"I Love Lucy" Live on Stage, at the Broadway Playhouse in Chicago, is a paean, a true celebration to the glory days of television, the treasured sit com of the 50's, we all so dearly know and love, "I Love Lucy." The audience is transported back in time to the Hollywood set of DesiLu Studios, all in bright, bold, fancy technicolor, in sharp contrast to the black and white tv series. It is an interactive experience, with vivacious, colorful DesiLu Playhouse warm-up host, Maury Jasper (Ed Kross), who involves the audience throughout the show. As in Saturday Night Live, actors are implanted in the audience (Mrs. Beulah Figg, played by Debbie Laumand-Blanc, and Mrs. Eugenia Swanson, played by Sara Sevigny.) They seem to be regular audience members, unusually adorned in classic vintage 50's attire, yet are actors, and an intrinsic part of the comedy that unfolds.
The show is a glorification of the beloved, olden, golden 'radio days,' the beginning of TV as we know it. And the I Love Lucy show, along with Jack Benny, and Uncle Milty, were among the stalwarts of the era. Some 50 odd years later, "I Love Lucy" is a universal favorite among all generations, with re-runs still going strong on Nick at Nite. The actors who recreate these legendary icons, Lucy (Sirena Irwin), and Ricky (Bill Mendieta), are amazing and amusing, with extraordinary talent and wit abundant enough to fill their shoes, as larger than life 'stand-ins,' as it were. The show combines the daily shenanigans of the wacky troupe, Lucy, Ricky, and neighbors Ethel and Fred (Joanna Daniels, and Curtis Pettyjohn) ; with brilliant dialogue that creates organized mayhem out of chaos.
The two episodes recreated onstage, "The Benefit," and "Lucy has her eyes Examined," include humor, slapstick jokes, physical comedy, song and dance. Director Rick Sparks brings energy and structure to each piece, drawing such fun performances from the entire cast. Many of today's situation comedy shows have a dearth of creativity and wholesome humor that our society so craves. Perhaps, this is the secret and magical appeal of "I Love Lucy" on stage, where the audience will appreciate the simplicity, yet profundity of each scene's message. A highlight and true joy of the performance are the 'commercials,' presented by the Crystaltone Singers. In contrast to today's million dollar ad campaigns, these recreated song and dance numbers about products, such as Brylcream, Alka Seltzer, and Chevrolet, were produced on a relatively shoe-string budget, yet were charmers, the most memorable of jingles, 'keepers,' that still resonate.
Accompanied by a live seven piece band, the show highlights the hilarious, fiery red-headed Lucy, a standout performance by Sirena Irwin, complete with Lucy's signature fluttering of the eyelashes, bawling out loud, inability to carry a tune, and impeccable comedic timing as the 'fallguy' to husband Ricky, one-upping him on every joke's punchline. Ricky, the consummate showman and husband, always sticking by her side, supporting her in every humiliating antic, we find Lucy to forever be the buffoon, the tragicomic figure, sad-sack, much like a character from Waiting for Godot. Yet, she always gets the last laugh. As we know, humor so often stems from pain, which is why writing humor is such an excruciatingly delicate process. The brilliant comedic genius of writers on staff of "I Love Lucy,"often based their stories on true to life experiences, which shine through in this production.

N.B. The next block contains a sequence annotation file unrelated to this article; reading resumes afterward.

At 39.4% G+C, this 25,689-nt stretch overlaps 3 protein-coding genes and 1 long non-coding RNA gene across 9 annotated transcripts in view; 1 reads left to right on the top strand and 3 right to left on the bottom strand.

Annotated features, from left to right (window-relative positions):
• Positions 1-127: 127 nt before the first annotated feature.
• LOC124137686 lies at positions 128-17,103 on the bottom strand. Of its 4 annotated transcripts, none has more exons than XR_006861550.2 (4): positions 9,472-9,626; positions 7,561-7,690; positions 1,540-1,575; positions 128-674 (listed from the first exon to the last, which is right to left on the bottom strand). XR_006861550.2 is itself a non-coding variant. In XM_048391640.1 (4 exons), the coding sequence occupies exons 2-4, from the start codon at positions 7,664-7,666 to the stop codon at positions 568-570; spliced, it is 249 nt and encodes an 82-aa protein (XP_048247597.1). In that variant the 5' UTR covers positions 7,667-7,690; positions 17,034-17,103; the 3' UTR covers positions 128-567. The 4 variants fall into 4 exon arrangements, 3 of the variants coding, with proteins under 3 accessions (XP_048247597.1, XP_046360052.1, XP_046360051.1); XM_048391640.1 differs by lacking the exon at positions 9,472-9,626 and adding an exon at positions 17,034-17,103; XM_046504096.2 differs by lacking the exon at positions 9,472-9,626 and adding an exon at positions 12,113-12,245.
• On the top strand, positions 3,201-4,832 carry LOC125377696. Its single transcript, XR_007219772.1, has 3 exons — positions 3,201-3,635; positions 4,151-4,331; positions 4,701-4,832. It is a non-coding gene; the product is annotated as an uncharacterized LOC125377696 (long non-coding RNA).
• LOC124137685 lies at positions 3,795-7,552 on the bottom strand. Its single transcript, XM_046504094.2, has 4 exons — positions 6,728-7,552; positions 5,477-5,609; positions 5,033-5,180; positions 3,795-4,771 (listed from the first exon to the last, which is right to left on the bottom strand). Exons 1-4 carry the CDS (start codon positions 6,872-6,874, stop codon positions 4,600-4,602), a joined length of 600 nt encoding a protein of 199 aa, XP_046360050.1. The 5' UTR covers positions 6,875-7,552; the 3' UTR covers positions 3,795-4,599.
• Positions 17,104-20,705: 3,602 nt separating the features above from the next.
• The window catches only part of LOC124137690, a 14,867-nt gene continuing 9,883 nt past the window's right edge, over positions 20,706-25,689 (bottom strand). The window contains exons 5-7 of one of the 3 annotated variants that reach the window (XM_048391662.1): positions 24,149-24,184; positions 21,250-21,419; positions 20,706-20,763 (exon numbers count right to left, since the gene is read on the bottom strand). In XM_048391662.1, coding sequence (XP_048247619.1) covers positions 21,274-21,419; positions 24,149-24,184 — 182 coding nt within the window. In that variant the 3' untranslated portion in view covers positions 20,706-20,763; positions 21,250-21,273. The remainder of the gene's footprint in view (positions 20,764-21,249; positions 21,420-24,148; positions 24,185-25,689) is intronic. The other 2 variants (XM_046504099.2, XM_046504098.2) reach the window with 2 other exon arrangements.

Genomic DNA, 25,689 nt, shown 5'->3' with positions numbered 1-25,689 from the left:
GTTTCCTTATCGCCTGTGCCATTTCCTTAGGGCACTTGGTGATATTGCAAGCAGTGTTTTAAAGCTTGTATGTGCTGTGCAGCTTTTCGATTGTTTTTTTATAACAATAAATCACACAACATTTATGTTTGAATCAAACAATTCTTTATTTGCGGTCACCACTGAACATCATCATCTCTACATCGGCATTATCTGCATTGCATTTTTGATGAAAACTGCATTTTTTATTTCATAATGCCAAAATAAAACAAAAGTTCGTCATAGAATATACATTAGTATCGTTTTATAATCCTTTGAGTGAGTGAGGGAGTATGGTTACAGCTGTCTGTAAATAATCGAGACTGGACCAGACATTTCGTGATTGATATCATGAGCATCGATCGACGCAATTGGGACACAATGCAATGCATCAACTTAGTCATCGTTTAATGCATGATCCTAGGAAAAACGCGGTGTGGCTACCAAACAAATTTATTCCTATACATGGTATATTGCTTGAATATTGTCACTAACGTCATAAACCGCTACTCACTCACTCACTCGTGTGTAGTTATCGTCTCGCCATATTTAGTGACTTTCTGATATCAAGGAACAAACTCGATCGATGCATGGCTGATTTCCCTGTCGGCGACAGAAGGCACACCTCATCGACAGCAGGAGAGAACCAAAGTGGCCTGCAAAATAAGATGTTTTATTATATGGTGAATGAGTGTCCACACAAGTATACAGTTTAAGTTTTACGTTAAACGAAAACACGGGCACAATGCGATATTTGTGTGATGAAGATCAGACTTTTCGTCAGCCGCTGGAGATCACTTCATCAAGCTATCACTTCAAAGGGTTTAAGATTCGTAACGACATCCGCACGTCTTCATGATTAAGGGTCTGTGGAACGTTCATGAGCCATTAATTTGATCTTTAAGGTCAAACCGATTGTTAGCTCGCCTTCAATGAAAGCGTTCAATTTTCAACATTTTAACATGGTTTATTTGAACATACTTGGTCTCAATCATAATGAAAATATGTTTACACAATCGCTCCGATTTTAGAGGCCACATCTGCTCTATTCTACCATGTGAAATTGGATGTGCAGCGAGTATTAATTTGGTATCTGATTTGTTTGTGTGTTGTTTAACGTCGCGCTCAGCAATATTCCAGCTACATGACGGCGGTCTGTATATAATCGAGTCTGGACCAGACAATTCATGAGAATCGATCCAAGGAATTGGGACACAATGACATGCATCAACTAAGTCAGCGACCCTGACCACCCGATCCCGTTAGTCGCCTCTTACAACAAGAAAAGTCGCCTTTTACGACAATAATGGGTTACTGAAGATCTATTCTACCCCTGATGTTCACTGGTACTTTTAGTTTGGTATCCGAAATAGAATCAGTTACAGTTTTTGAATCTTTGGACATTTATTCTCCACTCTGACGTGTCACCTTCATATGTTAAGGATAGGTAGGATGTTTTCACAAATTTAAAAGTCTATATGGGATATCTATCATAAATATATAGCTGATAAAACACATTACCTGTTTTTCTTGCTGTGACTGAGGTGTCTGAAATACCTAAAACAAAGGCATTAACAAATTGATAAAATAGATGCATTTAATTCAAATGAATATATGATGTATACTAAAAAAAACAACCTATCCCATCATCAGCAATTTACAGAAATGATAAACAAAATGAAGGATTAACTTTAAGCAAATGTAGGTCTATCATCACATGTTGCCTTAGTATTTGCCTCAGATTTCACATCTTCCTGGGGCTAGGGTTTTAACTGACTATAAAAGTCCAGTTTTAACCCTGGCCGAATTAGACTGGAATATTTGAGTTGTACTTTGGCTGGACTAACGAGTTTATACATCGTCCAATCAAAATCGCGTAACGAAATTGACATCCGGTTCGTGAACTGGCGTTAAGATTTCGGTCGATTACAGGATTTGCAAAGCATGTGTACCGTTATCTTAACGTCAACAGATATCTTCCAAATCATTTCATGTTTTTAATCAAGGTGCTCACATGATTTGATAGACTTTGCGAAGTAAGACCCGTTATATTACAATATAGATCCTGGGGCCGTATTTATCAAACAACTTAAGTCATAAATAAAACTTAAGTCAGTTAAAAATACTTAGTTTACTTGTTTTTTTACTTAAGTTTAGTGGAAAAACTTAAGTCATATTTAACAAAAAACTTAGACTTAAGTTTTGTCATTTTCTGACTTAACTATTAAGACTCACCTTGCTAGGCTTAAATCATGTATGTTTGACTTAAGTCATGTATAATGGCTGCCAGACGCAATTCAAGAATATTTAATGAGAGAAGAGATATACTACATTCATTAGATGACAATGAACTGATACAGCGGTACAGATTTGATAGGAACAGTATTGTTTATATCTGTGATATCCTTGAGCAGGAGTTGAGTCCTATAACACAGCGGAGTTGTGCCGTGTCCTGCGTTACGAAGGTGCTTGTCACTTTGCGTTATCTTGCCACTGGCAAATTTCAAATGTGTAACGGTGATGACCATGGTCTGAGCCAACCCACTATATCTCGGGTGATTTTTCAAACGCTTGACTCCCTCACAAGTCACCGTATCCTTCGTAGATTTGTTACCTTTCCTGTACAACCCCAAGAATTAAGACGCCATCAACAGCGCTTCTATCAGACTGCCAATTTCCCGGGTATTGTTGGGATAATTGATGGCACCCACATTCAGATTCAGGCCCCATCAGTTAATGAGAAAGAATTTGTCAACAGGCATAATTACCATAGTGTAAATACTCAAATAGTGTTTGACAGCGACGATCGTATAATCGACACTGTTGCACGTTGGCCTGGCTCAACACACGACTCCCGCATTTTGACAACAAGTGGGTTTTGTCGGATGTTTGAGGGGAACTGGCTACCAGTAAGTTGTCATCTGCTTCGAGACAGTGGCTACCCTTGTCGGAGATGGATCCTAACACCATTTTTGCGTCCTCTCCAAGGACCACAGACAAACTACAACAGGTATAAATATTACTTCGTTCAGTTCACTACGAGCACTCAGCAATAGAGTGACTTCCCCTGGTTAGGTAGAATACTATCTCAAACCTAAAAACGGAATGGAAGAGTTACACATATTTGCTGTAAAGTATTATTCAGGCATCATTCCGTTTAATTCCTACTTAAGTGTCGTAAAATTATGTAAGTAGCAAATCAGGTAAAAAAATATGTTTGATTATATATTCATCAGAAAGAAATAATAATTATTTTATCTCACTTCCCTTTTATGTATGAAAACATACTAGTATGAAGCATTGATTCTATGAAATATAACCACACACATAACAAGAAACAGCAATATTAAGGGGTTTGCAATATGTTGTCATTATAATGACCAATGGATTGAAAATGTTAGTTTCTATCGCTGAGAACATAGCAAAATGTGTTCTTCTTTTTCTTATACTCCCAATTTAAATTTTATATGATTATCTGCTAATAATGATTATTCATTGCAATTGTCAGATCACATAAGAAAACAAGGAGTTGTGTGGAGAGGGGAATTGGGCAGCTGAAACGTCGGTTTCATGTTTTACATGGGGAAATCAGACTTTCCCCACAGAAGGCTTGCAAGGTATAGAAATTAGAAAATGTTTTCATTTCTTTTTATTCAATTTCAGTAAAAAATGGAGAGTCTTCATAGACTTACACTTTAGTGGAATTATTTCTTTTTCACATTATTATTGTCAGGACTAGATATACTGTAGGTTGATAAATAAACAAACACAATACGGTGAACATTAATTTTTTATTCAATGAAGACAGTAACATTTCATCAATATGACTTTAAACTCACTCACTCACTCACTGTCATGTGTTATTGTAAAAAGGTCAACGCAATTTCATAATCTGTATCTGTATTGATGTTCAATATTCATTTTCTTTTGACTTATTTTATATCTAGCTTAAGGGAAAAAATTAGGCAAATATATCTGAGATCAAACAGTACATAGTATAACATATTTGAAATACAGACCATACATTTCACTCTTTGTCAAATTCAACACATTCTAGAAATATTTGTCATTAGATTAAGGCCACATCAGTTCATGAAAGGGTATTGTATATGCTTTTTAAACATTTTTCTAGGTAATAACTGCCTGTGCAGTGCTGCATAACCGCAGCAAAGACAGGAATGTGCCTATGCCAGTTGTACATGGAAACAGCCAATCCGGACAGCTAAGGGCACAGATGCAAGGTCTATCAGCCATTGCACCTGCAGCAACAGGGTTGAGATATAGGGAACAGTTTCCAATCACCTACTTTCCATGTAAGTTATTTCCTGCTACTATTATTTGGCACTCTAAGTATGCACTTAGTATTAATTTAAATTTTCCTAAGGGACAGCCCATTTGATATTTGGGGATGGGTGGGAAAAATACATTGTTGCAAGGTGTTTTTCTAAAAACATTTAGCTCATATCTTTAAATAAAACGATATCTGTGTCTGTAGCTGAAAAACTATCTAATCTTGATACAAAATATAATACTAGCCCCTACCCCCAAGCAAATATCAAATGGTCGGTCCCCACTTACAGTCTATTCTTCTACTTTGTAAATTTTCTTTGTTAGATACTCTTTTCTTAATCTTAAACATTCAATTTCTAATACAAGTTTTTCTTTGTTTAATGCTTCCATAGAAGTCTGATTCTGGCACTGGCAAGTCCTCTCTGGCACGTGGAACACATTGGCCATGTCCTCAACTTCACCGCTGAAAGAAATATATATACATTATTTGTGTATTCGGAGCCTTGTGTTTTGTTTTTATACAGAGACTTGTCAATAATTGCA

Lucy was the inspiration for so many comediennes, from Carol Burnett to Debra Messing to Tina Fey. The vaudeville/style comedy presented in this show harkens all the way back to perfomers, such as "black face" minstrel Eddie Ross. The reason for "I Love Lucy" Live On Stage's fabulous success (now in its second run in Chicago!), is the glorification of simpler times gone by, and a chance to laugh our cares away. In today's world, filled with economic angst, a world of 'haves and have-nots,' and the superficial housewives from Beverly Hills, New Jersey, and Atlanta, Lucy exemplifies and personifies the 'real' housewife, friend, and neighbor, just trying to get through the day, befuddled by everything around her.
*Note to audience, When inside the majestic Broadway Playhouse, gracing Chicago's historic Magnificent Mile, be sure to notice the memorabilia and vintage nostalgic posters throughout the lobby of the theatre.
Through March 3, 2013
Broadway Playhouse, Water Tower Place 175 E. Chestnut St.
Wed. 2 PM and 7:30 PM; Thurs. 7:30 PM; Fridays, 7:30 PM; Saturdays 2 & 8 PM; Sundays 2 & 6:30 PM
312 977-1700 or 800 775-2000